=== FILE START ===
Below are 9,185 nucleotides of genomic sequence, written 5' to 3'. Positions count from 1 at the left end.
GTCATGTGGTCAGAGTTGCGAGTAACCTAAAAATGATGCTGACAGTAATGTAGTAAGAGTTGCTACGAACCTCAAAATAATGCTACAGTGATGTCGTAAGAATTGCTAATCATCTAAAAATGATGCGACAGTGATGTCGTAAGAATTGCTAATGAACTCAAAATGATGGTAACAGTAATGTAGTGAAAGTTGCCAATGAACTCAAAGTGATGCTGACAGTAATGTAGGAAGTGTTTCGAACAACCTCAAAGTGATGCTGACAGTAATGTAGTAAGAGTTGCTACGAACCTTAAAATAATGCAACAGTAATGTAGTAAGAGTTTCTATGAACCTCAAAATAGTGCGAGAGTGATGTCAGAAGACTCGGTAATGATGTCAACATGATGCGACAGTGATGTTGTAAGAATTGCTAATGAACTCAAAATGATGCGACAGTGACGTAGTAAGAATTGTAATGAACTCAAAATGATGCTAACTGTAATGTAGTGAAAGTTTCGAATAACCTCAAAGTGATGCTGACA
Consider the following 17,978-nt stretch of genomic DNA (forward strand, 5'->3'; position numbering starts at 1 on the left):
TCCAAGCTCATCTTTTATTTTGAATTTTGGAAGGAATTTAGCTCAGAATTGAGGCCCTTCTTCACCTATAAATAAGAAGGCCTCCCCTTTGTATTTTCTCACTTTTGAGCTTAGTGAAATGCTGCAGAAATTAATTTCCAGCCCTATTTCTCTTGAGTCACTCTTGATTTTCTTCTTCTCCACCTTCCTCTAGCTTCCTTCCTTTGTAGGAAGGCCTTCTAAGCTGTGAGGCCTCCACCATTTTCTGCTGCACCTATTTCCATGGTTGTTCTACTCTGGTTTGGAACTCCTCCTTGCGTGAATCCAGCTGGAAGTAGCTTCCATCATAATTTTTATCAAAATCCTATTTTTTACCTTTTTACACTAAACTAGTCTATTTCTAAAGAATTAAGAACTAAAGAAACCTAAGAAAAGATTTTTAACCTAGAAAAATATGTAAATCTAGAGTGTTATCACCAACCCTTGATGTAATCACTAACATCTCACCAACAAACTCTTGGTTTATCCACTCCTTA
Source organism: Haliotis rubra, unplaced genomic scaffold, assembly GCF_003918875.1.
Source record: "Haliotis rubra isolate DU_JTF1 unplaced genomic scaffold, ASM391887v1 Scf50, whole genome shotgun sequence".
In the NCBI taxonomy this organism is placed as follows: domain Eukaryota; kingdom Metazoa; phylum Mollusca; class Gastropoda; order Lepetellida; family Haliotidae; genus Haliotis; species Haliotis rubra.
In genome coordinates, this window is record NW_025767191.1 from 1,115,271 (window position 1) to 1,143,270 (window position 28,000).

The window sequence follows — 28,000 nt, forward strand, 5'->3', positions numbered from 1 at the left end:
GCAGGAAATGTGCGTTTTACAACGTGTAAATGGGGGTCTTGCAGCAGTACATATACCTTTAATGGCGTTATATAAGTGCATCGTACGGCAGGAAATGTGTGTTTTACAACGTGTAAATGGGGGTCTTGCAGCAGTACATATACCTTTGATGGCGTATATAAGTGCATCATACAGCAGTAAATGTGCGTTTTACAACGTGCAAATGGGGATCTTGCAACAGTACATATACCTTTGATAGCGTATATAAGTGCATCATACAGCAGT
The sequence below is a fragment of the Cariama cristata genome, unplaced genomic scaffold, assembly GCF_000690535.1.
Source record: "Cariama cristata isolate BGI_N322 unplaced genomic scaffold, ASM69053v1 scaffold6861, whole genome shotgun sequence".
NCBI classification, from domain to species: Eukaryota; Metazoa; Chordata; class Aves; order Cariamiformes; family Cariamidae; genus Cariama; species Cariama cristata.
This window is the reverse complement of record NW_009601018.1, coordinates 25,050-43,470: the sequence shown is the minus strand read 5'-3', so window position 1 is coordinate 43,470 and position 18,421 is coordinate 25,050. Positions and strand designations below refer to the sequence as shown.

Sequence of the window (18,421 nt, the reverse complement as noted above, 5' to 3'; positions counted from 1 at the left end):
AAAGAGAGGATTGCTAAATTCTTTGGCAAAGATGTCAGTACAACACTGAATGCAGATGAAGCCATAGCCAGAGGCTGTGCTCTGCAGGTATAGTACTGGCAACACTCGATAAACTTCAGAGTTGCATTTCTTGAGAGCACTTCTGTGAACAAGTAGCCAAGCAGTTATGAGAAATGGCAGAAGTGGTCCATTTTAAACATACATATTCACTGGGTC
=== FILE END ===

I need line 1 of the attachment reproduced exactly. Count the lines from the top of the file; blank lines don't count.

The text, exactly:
Below are 9,185 nucleotides of genomic sequence, written 5' to 3'. Positions count from 1 at the left end.